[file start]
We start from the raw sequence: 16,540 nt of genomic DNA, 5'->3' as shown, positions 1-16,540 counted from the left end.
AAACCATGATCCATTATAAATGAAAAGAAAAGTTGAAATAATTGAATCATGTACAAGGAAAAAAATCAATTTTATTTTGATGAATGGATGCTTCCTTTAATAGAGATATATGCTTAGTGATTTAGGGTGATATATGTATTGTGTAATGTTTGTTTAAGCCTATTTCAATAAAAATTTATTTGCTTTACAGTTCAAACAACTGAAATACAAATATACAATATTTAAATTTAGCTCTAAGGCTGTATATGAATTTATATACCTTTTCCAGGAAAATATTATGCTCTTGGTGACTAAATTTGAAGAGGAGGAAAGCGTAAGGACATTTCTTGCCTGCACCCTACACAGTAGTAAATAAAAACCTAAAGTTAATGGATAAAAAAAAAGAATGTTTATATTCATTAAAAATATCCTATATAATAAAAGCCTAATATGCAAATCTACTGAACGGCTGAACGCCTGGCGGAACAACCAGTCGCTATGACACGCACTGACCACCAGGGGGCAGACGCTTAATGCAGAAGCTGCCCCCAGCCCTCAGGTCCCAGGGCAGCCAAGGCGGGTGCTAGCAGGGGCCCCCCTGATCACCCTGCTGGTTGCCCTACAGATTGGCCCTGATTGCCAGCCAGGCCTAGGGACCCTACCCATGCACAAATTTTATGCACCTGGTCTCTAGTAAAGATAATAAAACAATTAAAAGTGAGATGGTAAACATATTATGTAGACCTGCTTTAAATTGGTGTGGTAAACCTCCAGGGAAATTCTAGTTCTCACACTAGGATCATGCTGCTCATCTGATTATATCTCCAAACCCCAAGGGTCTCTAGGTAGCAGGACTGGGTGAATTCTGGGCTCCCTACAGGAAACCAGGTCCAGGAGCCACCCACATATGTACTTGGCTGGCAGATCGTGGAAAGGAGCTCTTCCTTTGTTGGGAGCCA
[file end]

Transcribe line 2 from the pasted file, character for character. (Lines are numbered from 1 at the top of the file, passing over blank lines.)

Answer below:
AAACCATGATCCATTATAAATGAAAAGAAAAGTTGAAATAATTGAATCATGTACAAGGAAAAAAATCAATTTTATTTTGATGAATGGATGCTTCCTTTAATAGAGATATATGCTTAGTGATTTAGGGTGATATATGTATTGTGTAATGTTTGTTTAAGCCTATTTCAATAAAAATTTATTTGCTTTACAGTTCAAACAACTGAAATACAAATATACAATATTTAAATTTAGCTCTAAGGCTGTATATGAATTTATATACCTTTTCCAGGAAAATATTATGCTCTTGGTGACTAAATTTGAAGAGGAGGAAAGCGTAAGGACATTTCTTGCCTGCACCCTACACAGTAGTAAATAAAAACCTAAAGTTAATGGATAAAAAAAAAGAATGTTTATATTCATTAAAAATATCCTATATAATAAAAGCCTAATATGCAAATCTACTGAACGGCTGAACGCCTGGCGGAACAACCAGTCGCTATGACACGCACTGACCACCAGGGGGCAGACGCTTAATGCAGAAGCTGCCCCCAGCCCTCAGGTCCCAGGGCAGCCAAGGCGGGTGCTAGCAGGGGCCCCCCTGATCACCCTGCTGGTTGCCCTACAGATTGGCCCTGATTGCCAGCCAGGCCTAGGGACCCTACCCATGCACAAATTTTATGCACCTGGTCTCTAGTAAAGATAATAAAACAATTAAAAGTGAGATGGTAAACATATTATGTAGACCTGCTTTAAATTGGTGTGGTAAACCTCCAGGGAAATTCTAGTTCTCACACTAGGATCATGCTGCTCATCTGATTATATCTCCAAACCCCAAGGGTCTCTAGGTAGCAGGACTGGGTGAATTCTGGGCTCCCTACAGGAAACCAGGTCCAGGAGCCACCCACATATGTACTTGGCTGGCAGATCGTGGAAAGGAGCTCTTCCTTTGTTGGGAGCCA